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Ariolasoft UK Ltd
Ray Tobey
1985
Arcade: Shoot-em-up
£8.95
Multiple languages (see individual downloads)
ZX Spectrum 48K
Multiple schemes (see individual downloads)

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43
Jerry Muir
Chris Bourne

WOULD I like to fly one of these for real? Fly one of what? A Skyfox fighter - that's what!

Just crank up the auto-pilot and sit back until you're in the combat zone then zoom around at 200 mph, dropping to six feet above the ground, blasting alien tanks. Then up to 36,000 feet to take pot shots at enemy aircraft. Hell, you can even run the thing into the ground with impunity! The worst you get - on the lower levels, at least - is a message on your hi-tech console, warning you to take off again before you start collecting parking fines!

But flying a Skyfox for real is unlikely because despite its surface trappings of being a combat-orientated flight simulator, Skyfox is really unreal - a strange amalgam of all the military fetishist's wet dreams and a dose of sci-fi.

The graphics suggest nothing so much as Middle Eastern conflict with the rocky desert landscape and crawling tanks, and the jet fighters are undoubtedly earthly looking, but still the instructions talk about motherships, aliens and home bases. So don't expect a Fighter Pilot; let the computers in your plane and at home base do the navigating... and settle down to a good bit of blasting action.

First though, ignore the instructions reference to a multi-part load for different missions. It's an error to be grateful for, as the game is complete without delays for further sections of code. Secondly, while loading, search for the keyboard direction instructions. They sure weren't on our copy, so for those without a Kempston or Sinclair joystick to steer the machine, left is J, right is K, pull back on the stick is M and push forward I. And now you're ready to take on those reds, be they Martians or of a more terrestrial kind.

First the menu, which comes zooming down out of the sky into your cockpit. As well as your level - there are five, from the forgiving Cadet to the ultimately testing Ace of the Base - you choose the scenario. Recommended is Tank Training, which lets you zoom around at crop-dusting height but at 200 mph.

Here you'll get your first taste of how good the graphics are in this game. Though the approach of the tanks looks rather stepped, they're well drawn, shaded monochrome sprites. There are some nice sound effects as well, though as always one wishes the hardware could give them more volume.

At this easy level your flying will concentrate almost solely on turning and keeping as low as possible without scraping the ground. You may wish to accelerate away then dive back in, but that's slightly less than convenient - plus and minus are the speed controls, meaning you have to use symbol shift too.

Once you tire of this you can move up to Tank Training Two. Now the tanks are spread across the map and you'll need auto-pilot to take you from area to area. Not that pressing A will give you problems - it's just that you have to be ready for action immediately you begin to slow down from mach two.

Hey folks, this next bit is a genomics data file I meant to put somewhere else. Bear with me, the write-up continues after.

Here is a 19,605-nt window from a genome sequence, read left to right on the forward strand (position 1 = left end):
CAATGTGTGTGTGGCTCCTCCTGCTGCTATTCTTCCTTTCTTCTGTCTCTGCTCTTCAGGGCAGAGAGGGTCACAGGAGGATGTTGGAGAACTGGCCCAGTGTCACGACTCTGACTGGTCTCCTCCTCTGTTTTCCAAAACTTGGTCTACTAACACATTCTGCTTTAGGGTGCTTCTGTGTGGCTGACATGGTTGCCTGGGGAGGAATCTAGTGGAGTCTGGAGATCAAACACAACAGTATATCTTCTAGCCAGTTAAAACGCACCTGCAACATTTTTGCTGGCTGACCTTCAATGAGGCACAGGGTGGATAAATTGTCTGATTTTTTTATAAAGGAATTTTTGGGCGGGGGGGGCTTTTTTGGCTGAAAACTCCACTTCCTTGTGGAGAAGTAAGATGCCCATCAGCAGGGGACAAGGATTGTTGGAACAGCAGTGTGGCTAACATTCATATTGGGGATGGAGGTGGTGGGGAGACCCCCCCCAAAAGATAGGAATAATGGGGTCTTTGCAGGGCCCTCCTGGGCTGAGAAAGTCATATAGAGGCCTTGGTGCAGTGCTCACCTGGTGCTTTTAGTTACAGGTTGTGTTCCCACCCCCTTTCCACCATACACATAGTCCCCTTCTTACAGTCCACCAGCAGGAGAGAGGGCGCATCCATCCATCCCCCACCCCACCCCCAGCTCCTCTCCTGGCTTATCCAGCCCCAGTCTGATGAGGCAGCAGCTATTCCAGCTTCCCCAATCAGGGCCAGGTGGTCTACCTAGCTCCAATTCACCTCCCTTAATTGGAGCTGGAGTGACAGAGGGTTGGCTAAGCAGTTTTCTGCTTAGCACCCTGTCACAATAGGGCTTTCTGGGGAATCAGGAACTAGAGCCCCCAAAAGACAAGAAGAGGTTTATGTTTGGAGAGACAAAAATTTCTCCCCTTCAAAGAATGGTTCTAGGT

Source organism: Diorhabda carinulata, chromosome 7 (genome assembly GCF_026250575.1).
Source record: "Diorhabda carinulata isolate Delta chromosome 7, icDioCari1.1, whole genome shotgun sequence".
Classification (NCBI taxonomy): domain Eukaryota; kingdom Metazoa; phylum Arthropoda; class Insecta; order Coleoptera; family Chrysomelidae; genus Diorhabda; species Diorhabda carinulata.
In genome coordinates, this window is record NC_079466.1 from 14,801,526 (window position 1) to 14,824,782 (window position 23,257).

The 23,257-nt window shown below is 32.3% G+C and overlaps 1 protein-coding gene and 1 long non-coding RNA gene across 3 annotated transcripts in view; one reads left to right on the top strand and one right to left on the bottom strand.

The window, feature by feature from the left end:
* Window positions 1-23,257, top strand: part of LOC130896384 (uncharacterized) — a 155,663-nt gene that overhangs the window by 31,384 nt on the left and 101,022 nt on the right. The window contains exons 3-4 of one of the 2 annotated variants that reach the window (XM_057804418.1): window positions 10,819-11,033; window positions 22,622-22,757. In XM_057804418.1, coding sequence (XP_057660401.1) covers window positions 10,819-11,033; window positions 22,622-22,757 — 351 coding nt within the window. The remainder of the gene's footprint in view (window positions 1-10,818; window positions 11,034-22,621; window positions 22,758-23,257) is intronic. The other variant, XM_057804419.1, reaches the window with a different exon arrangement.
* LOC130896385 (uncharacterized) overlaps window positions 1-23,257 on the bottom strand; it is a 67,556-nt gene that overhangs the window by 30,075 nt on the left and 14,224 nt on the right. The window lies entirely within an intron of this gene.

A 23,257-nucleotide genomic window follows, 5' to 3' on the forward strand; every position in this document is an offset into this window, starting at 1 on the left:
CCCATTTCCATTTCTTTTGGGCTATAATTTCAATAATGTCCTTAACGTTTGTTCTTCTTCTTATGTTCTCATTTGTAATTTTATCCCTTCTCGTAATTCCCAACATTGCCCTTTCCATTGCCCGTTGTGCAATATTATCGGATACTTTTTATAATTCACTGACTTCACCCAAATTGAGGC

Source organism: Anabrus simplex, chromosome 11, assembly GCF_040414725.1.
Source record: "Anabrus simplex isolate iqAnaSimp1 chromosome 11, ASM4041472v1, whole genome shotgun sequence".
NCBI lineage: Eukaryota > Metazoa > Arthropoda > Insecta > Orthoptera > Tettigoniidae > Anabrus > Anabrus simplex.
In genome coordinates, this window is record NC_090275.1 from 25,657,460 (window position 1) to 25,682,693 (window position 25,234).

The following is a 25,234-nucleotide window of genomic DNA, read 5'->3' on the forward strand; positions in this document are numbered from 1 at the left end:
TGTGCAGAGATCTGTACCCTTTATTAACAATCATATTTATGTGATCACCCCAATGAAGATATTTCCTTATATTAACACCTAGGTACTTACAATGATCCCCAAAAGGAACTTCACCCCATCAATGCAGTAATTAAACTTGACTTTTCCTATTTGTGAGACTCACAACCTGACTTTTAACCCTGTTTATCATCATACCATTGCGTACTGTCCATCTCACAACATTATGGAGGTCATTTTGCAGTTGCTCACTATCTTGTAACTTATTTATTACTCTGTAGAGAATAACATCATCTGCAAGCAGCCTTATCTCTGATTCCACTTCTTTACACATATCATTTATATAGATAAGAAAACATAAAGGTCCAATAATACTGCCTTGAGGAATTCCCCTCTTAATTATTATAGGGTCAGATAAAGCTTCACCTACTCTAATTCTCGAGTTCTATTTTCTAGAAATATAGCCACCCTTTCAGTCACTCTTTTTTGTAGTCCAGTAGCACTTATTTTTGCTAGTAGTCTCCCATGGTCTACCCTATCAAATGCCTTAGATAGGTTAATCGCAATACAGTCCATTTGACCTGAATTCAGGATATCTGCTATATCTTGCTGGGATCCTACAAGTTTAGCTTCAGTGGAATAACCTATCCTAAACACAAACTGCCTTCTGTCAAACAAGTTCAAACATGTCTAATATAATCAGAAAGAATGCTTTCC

There are three Plane Training Scenarios. The first one has that ever-handy auto to put you on the tail of the enemy - blast them quickly or they'll soon turn the tables. You'll need to be even quicker in the second scenario as they're coming straight at you, while the third presents a pattern spread around the map.

You'll find air combat calls for somewhat different flying techniques and much more dependence on your radar's vertical scan, which toggles with an overhead view. There's also a chance to use your missiles - you're equipped with limited numbers of both heat-seeking and guided. Arm them with the respective initial key, target the enemy, then let fly. Once again the sprites are effective, with an exciting sense of high speed jet combat.

Other practice modes introduce you to high and low combat, flying through a dead zone of clouds to take out forces on the ground and in the air, but by this time you'll be hungry for some real action - and Skyfox offers everything from a small invasion to a massive onslaught, where you'll have to face up to six motherships which you'll need to destroy before they launch even more tanks 'n' planes towards your base.

It's here that the real strategy appears. Using the base computer map you can check up on the position of the enemy so that you can defend your weak spots. The auto-pilot may still be useful but you'll also need human judgement. You'll also find yourself running out of fuel as you alternate between high and low combat, or using the power hungry afterburners for quick thrust, which means landing at your base to refuel and repair shields. Again this calls for instrument navigation, if you need to know the details of a map square, there's a handy zoom magnification facility.

Every so often a 'Launch Detected' message will flash up, which means that the mothership has sent out a bomber against your base. Intercept it during its run if you're to stay in the game. And if all that hasn't been enough, there are five special strategy attacks with multiple motherships to keep you on your toes.

There you have it. Skyfox isn't as complex to control as Fighter Pilot but that means it's a lot easier to get into and there are many thrills on the way. Apart from one or two complaints about control, such as the need to use shifted keys and a slight tendency for too fast a repeat, it's an exciting shoot 'em up that gets the adrenalin pumping. And real or not, I don't care who the enemy is... just let me at 'em!

Jerry Muir

Publisher: Ariolasoft
Price: £8.95
Memory: 48K
Joystick: Kempston, Sinclair

****

4/5